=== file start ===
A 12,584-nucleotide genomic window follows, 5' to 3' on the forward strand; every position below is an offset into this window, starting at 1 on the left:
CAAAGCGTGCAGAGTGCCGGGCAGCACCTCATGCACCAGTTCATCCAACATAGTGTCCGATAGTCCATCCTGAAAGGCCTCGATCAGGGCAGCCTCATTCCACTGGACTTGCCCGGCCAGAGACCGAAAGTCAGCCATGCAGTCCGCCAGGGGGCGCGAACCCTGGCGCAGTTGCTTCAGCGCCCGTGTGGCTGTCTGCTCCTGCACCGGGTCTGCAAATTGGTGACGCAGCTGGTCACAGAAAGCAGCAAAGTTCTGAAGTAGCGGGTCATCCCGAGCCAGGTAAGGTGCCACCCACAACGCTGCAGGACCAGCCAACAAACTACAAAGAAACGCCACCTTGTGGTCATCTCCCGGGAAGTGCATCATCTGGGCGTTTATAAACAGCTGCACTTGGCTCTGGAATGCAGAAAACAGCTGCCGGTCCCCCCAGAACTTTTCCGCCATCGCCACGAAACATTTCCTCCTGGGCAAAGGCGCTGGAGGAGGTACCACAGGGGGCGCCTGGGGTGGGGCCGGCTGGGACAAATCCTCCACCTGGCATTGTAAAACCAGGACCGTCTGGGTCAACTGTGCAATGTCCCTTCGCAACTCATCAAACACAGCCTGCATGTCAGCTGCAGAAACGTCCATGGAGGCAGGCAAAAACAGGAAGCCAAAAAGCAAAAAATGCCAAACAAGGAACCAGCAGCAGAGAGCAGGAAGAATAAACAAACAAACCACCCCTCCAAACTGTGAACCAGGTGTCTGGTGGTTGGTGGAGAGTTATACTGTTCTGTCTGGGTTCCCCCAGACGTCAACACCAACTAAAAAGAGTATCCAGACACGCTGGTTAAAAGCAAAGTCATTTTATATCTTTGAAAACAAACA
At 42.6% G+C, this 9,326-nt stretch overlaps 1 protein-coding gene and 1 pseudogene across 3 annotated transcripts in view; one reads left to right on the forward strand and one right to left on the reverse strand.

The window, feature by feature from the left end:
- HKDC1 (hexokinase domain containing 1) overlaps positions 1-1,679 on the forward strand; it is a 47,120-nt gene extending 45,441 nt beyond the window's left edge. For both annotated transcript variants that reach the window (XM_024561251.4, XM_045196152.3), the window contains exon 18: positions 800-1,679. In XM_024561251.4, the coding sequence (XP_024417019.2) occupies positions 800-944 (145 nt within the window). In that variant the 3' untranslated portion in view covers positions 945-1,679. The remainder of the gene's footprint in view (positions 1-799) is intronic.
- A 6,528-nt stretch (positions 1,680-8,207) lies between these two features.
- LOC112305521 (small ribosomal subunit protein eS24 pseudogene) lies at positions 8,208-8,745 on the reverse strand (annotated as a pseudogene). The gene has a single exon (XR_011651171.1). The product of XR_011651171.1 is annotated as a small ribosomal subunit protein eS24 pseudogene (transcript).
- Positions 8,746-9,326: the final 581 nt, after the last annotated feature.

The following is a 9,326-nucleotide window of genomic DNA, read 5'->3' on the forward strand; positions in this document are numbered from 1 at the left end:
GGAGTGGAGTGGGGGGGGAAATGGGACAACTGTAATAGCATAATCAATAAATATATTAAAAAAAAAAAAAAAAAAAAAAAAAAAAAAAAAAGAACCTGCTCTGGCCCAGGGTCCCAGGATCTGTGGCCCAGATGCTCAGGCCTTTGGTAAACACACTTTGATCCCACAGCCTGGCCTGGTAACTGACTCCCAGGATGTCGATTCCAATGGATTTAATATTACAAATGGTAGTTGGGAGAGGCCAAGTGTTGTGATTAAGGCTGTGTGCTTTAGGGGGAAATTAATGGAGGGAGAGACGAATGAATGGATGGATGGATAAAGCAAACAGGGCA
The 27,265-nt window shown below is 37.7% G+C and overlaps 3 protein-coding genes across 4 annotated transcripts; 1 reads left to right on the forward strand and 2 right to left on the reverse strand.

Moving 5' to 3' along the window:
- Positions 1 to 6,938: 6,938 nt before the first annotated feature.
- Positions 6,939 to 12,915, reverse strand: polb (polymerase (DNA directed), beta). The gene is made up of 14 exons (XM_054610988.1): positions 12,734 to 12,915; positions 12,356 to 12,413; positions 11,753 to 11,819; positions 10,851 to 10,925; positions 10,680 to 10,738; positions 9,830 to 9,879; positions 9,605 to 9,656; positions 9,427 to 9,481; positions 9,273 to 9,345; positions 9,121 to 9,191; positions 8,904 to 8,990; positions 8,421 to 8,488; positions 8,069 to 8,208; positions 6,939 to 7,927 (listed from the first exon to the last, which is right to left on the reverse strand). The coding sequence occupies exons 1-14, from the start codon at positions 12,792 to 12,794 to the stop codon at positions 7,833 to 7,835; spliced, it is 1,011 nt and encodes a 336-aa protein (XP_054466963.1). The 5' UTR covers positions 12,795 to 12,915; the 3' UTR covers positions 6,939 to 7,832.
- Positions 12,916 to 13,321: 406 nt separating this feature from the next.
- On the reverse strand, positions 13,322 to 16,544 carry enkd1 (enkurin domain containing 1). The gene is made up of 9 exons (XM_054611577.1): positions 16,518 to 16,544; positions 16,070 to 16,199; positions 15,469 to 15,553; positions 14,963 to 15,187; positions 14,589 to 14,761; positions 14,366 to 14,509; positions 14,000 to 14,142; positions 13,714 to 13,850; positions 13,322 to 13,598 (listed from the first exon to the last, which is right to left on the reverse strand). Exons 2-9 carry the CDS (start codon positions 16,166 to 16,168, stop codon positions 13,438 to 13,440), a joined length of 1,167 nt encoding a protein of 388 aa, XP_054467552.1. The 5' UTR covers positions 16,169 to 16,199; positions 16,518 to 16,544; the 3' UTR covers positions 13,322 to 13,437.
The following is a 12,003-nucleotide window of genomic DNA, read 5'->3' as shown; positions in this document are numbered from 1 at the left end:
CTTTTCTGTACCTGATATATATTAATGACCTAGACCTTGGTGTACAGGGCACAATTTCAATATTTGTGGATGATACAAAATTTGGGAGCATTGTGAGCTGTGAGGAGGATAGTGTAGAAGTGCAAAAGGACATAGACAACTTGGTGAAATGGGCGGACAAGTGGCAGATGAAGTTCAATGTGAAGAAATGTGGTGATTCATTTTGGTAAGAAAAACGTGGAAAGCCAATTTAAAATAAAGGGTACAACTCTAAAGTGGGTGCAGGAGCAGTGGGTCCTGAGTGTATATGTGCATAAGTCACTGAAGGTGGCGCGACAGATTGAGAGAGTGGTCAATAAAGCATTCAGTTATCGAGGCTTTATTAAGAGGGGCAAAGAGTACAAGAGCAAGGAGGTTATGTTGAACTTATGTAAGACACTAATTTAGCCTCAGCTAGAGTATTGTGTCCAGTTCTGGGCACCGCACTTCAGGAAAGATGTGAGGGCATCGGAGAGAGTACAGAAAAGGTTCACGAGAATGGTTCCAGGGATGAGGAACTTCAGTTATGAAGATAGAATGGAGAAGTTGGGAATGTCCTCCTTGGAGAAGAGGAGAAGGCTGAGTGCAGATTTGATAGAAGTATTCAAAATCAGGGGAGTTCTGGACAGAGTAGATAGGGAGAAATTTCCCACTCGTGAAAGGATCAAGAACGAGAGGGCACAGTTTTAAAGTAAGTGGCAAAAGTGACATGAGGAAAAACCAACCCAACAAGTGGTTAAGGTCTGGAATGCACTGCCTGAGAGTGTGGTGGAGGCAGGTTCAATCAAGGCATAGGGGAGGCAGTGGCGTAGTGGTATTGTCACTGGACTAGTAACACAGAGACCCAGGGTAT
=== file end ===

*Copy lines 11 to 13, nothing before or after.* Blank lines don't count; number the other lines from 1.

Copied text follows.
The 27,265-nt window shown below is 37.7% G+C and overlaps 3 protein-coding genes across 4 annotated transcripts; 1 reads left to right on the forward strand and 2 right to left on the reverse strand.

Moving 5' to 3' along the window:
- Positions 1 to 6,938: 6,938 nt before the first annotated feature.